The rainfall in June across the country has been 45 per cent lower than usual this year. Even if there are normal rains in the coming months, the total rainfall this season will fall short by 10 per cent.
In 2004, the last time the monsoon partially failed, falling 12 per cent short of the seasonal average, agriculture grew by just 0.7 per cent. In 2002, which saw the last widespread near-drought, with rainfall 18 per cent below average, agricultural output dropped by 6.9 per cent.
What will happen this time?
“There is reason for worry. However, it is early days yet,” said Abhijit Sen, member, Planning Commission.
Low agricultural yield is likely to lead to a sharp increase in food prices. “Poor rains could lead to inflation in primary food articles,” said Ashok Jainani, vice-president, Khandwala Securities Ltd. “Prices of cereals are already going up.”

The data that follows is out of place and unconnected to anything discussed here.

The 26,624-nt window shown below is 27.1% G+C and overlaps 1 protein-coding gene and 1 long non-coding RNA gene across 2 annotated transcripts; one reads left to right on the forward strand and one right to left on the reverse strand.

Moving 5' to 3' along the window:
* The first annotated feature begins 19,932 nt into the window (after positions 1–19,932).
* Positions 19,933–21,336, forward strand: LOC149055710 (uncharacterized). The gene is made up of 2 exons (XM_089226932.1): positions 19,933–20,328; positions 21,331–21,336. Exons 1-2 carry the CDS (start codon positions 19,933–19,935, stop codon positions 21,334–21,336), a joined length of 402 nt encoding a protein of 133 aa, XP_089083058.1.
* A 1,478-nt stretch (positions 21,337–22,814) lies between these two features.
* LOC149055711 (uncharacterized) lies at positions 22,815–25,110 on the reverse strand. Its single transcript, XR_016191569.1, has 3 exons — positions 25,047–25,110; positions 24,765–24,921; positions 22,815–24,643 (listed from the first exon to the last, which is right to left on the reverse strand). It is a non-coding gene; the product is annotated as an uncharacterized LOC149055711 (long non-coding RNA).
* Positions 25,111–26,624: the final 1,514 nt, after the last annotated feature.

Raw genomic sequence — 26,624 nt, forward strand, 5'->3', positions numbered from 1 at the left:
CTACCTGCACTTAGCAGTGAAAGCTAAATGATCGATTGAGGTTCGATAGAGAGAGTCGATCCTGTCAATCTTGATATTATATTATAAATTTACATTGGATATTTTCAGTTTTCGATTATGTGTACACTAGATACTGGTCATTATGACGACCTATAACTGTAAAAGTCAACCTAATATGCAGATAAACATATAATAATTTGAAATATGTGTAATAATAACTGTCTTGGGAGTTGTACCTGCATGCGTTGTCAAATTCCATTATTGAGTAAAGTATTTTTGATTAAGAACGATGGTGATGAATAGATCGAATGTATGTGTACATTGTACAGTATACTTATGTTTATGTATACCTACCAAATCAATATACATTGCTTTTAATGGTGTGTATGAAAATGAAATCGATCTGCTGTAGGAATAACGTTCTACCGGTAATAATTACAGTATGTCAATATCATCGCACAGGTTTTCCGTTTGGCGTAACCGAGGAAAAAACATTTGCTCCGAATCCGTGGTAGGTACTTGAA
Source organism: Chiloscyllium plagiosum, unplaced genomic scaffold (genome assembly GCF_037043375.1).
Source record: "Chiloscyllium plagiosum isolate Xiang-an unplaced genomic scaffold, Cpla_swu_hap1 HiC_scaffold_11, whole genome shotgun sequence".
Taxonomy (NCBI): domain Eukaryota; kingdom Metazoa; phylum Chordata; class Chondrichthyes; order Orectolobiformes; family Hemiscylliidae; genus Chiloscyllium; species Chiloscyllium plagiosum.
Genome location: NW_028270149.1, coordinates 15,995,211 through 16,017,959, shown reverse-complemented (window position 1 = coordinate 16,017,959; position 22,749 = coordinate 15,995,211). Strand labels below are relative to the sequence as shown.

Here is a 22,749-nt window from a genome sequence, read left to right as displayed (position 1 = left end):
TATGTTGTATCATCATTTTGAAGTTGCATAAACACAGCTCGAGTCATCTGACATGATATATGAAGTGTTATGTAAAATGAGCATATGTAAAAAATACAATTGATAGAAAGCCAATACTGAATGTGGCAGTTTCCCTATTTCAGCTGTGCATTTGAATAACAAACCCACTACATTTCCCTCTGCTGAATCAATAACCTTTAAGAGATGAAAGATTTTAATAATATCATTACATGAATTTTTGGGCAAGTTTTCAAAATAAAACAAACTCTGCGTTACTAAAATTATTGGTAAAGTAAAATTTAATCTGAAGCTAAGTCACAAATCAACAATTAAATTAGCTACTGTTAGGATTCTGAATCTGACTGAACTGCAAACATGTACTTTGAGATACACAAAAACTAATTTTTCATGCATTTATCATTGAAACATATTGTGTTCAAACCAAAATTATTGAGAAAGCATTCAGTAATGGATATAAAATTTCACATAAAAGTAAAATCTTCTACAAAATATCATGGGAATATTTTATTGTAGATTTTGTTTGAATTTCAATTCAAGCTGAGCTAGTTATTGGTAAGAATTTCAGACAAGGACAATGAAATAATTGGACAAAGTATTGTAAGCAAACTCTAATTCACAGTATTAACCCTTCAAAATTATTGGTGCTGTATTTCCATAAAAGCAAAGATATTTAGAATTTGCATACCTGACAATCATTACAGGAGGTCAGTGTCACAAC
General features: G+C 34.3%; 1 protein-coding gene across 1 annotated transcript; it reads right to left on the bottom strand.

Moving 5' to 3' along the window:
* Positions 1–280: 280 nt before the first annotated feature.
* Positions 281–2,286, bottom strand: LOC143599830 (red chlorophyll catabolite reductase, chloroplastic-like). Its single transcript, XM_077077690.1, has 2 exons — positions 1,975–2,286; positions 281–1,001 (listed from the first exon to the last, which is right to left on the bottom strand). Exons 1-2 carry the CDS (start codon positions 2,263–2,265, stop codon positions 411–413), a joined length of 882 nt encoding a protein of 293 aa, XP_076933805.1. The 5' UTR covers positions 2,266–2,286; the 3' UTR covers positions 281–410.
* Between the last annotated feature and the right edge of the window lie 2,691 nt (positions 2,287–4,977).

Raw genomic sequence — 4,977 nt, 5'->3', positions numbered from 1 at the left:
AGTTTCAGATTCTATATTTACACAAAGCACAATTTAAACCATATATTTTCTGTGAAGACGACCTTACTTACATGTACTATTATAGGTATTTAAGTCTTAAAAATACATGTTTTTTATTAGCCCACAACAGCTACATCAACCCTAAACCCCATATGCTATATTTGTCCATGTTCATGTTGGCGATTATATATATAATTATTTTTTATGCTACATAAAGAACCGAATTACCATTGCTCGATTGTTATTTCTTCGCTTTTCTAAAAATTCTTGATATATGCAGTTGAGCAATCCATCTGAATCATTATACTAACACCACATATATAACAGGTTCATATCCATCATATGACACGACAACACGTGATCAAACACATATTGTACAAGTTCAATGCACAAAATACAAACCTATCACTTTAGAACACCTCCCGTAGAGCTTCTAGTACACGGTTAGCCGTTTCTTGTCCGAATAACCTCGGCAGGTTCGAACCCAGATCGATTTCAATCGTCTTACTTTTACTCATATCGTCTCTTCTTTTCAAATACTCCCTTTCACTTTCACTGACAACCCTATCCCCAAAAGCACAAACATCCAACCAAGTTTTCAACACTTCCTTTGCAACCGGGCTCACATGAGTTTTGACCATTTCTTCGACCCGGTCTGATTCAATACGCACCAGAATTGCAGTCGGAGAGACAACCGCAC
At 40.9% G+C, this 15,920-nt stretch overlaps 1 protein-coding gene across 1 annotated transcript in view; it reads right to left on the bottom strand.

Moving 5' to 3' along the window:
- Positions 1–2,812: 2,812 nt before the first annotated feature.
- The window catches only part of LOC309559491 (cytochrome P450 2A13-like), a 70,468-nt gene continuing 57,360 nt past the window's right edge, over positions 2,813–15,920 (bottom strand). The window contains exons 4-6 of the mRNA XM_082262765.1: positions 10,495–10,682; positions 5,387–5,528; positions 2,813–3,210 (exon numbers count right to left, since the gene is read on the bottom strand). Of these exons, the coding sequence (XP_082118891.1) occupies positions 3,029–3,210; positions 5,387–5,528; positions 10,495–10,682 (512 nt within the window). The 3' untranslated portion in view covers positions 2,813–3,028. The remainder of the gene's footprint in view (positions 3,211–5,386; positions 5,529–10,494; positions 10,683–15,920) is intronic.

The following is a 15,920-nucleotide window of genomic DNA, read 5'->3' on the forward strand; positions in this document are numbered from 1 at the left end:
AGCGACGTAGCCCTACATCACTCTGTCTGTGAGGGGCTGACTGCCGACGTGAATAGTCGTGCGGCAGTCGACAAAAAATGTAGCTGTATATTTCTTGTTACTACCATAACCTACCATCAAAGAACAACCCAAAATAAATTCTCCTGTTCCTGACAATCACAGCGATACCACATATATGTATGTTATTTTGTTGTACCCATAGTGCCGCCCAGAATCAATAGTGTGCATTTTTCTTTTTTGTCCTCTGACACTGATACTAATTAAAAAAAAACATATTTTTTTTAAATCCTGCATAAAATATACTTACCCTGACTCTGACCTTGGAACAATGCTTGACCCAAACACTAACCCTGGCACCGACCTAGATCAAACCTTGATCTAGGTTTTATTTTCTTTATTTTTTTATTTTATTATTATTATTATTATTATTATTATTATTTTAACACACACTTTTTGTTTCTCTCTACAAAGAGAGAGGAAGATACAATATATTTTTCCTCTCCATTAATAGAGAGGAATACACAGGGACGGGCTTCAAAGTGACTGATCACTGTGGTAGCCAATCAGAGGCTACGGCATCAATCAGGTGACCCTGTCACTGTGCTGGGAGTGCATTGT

There is no threat to food security, though. “We have enough of buffer stock in rice and wheat to prevent a food crisis,” said Rohini Malkani, economist with Citigroup.
In both 2002 and 2004, the El Nino effect, which weakens the monsoon’s intensity, was at work.
The World Meteorological Organisation has warned of an El Nino threat this year as well. El Nino is likely to affect the monsoon’s progress even in later months.
In India, 58 per cent of the net sown area is monsoon dependent. But with water stock in 81 key reservoirs at just 20 per cent of last year’s storage, the remaining 42 per cent of sown area that has access to irrigation will also be affected, since water may have to be conserved for drinking.
High food prices and low output will be a disaster for the country’s small and marginal farmers. India’s growth, to which growing rural demand contributes considerably, is bound to suffer.